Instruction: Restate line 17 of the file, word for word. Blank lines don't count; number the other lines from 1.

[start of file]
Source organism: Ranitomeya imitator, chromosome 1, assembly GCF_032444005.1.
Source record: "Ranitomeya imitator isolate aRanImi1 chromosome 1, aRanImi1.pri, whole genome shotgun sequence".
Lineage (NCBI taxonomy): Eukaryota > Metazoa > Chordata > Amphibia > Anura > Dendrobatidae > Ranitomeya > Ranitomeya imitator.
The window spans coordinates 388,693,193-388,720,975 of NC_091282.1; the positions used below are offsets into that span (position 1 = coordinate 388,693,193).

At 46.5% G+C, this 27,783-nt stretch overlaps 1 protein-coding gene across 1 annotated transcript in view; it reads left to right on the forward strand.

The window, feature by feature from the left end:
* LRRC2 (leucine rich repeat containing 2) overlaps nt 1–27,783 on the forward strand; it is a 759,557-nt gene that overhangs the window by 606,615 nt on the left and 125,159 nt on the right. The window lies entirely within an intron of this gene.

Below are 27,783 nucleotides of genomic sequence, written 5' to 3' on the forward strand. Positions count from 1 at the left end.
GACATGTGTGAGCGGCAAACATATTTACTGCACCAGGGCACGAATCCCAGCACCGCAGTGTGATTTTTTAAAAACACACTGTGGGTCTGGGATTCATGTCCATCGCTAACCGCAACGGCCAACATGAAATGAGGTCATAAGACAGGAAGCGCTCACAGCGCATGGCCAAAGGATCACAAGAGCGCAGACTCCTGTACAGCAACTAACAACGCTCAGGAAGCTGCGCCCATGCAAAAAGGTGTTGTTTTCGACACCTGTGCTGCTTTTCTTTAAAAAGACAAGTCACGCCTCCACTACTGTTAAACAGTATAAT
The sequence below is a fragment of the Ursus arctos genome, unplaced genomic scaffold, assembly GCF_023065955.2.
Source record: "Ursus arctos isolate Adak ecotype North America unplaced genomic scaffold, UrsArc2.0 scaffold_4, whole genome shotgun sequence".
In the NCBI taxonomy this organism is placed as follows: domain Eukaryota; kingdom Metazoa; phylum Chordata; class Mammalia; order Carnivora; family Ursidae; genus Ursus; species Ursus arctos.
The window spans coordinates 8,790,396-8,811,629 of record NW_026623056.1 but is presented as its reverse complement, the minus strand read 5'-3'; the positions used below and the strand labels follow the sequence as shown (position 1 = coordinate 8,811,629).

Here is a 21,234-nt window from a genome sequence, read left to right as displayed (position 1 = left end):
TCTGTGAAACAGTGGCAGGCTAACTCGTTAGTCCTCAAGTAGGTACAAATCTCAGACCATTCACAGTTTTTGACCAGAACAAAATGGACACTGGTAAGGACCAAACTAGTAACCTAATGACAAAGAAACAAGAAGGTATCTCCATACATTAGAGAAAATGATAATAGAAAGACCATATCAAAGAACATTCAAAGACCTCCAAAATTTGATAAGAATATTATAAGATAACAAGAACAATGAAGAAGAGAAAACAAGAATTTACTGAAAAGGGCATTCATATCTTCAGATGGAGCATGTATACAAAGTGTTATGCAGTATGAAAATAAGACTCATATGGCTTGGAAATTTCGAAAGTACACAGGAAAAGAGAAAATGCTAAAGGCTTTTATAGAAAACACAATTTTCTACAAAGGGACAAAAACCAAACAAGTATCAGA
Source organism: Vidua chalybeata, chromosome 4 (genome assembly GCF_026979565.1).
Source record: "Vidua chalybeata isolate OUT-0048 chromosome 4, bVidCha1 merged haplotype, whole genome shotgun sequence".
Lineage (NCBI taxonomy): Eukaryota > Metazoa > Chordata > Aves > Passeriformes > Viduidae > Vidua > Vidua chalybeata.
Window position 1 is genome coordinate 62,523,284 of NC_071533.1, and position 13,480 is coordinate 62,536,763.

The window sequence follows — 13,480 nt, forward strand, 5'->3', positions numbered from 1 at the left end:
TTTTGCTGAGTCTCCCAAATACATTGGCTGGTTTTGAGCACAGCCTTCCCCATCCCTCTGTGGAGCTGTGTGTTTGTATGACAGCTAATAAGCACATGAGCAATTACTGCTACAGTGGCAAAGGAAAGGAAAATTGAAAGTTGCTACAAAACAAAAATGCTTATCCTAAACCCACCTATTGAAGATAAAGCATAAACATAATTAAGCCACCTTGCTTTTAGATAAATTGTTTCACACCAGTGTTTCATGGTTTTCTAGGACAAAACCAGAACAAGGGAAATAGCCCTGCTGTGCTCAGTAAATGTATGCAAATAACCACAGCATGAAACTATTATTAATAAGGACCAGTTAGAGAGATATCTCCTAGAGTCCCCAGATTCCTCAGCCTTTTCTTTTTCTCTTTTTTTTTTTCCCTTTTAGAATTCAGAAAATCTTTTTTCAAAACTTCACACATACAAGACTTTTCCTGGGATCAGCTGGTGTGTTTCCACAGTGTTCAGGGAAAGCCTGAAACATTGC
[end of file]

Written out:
Source record: "Vidua chalybeata isolate OUT-0048 chromosome 4, bVidCha1 merged haplotype, whole genome shotgun sequence".